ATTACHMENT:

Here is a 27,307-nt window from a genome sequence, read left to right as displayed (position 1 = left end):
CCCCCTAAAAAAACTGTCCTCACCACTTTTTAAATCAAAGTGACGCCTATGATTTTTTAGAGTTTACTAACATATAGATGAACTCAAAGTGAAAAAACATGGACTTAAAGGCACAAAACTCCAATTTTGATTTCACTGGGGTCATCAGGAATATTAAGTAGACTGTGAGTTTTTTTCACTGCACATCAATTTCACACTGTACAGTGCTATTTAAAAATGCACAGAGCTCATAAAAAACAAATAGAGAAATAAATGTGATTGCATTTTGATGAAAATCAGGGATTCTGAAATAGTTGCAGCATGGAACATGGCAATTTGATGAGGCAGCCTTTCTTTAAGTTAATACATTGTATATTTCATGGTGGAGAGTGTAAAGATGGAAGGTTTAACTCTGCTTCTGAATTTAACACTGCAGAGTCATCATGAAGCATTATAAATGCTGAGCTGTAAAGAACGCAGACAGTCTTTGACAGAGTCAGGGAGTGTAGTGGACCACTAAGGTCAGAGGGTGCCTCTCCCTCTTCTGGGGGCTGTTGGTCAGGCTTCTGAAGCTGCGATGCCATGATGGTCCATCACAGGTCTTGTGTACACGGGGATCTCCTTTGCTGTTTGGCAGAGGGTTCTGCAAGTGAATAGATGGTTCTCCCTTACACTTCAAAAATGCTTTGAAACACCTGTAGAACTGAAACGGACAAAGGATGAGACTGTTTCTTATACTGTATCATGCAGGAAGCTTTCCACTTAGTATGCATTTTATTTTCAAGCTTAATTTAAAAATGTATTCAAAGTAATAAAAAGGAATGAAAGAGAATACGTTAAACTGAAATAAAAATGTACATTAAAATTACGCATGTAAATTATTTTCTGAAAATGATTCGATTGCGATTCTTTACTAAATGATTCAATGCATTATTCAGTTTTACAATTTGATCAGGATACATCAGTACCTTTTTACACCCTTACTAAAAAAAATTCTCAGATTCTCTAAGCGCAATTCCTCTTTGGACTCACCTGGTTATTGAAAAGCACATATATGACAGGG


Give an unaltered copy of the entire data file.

Here is a 27,307-nt window from a genome sequence, read left to right as displayed (position 1 = left end):
CCCCCTAAAAAAACTGTCCTCACCACTTTTTAAATCAAAGTGACGCCTATGATTTTTTAGAGTTTACTAACATATAGATGAACTCAAAGTGAAAAAACATGGACTTAAAGGCACAAAACTCCAATTTTGATTTCACTGGGGTCATCAGGAATATTAAGTAGACTGTGAGTTTTTTTCACTGCACATCAATTTCACACTGTACAGTGCTATTTAAAAATGCACAGAGCTCATAAAAAACAAATAGAGAAATAAATGTGATTGCATTTTGATGAAAATCAGGGATTCTGAAATAGTTGCAGCATGGAACATGGCAATTTGATGAGGCAGCCTTTCTTTAAGTTAATACATTGTATATTTCATGGTGGAGAGTGTAAAGATGGAAGGTTTAACTCTGCTTCTGAATTTAACACTGCAGAGTCATCATGAAGCATTATAAATGCTGAGCTGTAAAGAACGCAGACAGTCTTTGACAGAGTCAGGGAGTGTAGTGGACCACTAAGGTCAGAGGGTGCCTCTCCCTCTTCTGGGGGCTGTTGGTCAGGCTTCTGAAGCTGCGATGCCATGATGGTCCATCACAGGTCTTGTGTACACGGGGATCTCCTTTGCTGTTTGGCAGAGGGTTCTGCAAGTGAATAGATGGTTCTCCCTTACACTTCAAAAATGCTTTGAAACACCTGTAGAACTGAAACGGACAAAGGATGAGACTGTTTCTTATACTGTATCATGCAGGAAGCTTTCCACTTAGTATGCATTTTATTTTCAAGCTTAATTTAAAAATGTATTCAAAGTAATAAAAAGGAATGAAAGAGAATACGTTAAACTGAAATAAAAATGTACATTAAAATTACGCATGTAAATTATTTTCTGAAAATGATTCGATTGCGATTCTTTACTAAATGATTCAATGCATTATTCAGTTTTACAATTTGATCAGGATACATCAGTACCTTTTTACACCCTTACTAAAAAAAATTCTCAGATTCTCTAAGCGCAATTCCTCTTTGGACTCACCTGGTTATTGAAAAGCACATATATGACAGGG